- " A large number of students learn little or nothing in university. More than a third show no improvement in their skills at all." I personally don't have taught a first-year class, but I for now believe these figures until I have read the book. One for Margaret (I will call her Margaret, because of that strange phenomenon where you think you know somebody personally after reading her opinion pieces for years, I really wonder if she is anything in real life as I envision her, probably not).
- "For these students, university is primarily a social experience, not an academic one." She implies that acquiring social skills is not the primary objective of a university education, and only secondary to "real" academic skills. I think both can be of equal importance, so let's call this a draw.
- "They’re not hitting the books" vs. "Even so, graduation rates are stagnant or decreasing. " This to me suggests that the system actually works, at a very basic level, to a certain degree. I don't see the inconsistency that Margaret claims in these statements, so one disagreement.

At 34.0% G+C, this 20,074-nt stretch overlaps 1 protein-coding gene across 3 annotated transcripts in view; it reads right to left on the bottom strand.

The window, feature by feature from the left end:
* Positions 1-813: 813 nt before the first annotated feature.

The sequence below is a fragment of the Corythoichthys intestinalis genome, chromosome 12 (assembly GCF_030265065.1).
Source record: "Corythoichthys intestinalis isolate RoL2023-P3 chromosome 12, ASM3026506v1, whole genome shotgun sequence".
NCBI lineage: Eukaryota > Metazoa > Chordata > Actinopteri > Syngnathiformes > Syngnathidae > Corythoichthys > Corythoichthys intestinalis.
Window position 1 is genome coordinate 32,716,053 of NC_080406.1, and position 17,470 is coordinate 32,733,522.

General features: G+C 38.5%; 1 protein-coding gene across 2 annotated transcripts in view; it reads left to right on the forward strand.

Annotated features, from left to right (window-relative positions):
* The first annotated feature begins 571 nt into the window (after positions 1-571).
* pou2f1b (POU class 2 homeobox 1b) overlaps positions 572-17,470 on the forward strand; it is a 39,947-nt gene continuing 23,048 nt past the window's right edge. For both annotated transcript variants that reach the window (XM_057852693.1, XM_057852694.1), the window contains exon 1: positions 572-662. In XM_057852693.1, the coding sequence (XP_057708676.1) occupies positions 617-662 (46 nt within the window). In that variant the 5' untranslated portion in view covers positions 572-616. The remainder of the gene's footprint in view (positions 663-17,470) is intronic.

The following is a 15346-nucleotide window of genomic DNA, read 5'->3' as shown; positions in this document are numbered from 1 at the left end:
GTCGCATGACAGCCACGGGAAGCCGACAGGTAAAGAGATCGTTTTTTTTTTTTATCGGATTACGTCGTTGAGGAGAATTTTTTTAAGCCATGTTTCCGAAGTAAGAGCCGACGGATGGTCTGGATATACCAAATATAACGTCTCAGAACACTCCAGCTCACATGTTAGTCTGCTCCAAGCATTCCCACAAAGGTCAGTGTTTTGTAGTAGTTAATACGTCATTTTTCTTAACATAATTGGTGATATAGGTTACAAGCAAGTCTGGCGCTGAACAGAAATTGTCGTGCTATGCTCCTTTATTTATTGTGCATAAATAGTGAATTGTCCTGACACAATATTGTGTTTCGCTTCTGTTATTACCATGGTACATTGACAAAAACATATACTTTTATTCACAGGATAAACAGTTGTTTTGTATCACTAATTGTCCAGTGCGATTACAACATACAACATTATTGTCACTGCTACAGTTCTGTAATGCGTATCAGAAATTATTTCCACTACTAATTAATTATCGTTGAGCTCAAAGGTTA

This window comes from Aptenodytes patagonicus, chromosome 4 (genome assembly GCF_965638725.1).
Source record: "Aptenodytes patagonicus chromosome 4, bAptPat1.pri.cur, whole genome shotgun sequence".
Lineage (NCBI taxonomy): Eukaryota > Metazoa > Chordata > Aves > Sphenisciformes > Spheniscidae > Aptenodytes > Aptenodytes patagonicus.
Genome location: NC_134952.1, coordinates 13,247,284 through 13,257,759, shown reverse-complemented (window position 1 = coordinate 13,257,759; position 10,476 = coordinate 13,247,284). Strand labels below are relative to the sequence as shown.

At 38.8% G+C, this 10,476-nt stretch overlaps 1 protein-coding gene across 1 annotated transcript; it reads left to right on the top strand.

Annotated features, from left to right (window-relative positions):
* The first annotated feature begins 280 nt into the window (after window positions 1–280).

- "A lot of students are very good at strategic management of work." Sure, I completely agree, but seeing this as a negative aspect of students/education/university is, well, lame. This is comparable to complain that professionals check their email.
- “disengagement compact”. Up to a certain point, yes. The term is very harsh, and covers again a complex social compact, but I can see where she is coming from, and where she is going to.
- "most professors would rather not teach". I had to think hard about this one, but I fundamentally disagree. Teaching is our job, and we teach our colleagues (with publications), we teach our grad students, and we also teach our undergrad students.
- Universities are "institutions that don’t deliver what they promise to so many of the people they are supposed to serve?" Very broad strokes that rely on definitions of "deliver", "promise", "many", "serve", but I do think we can do a better job, so let's call this one also a draw.
- The fiction that "education will automatically enhance cognitive competence." That is indeed fiction, this does not happen automatically and takes a lot of hard work, both from the student's and instructor's perspective.
- The fiction that "that universities have long been impervious to scrutiny". I don't agree. Universities are accountable, but I agree that we have failed to measure the right thing. So another draw.
So what is the final score? Only two statements where I disagree with Margaret, three draws (where I agree up to a certain point, or certain aspects), and a whopping four statements where I actually agree with Margaret! Who would have thought this possible.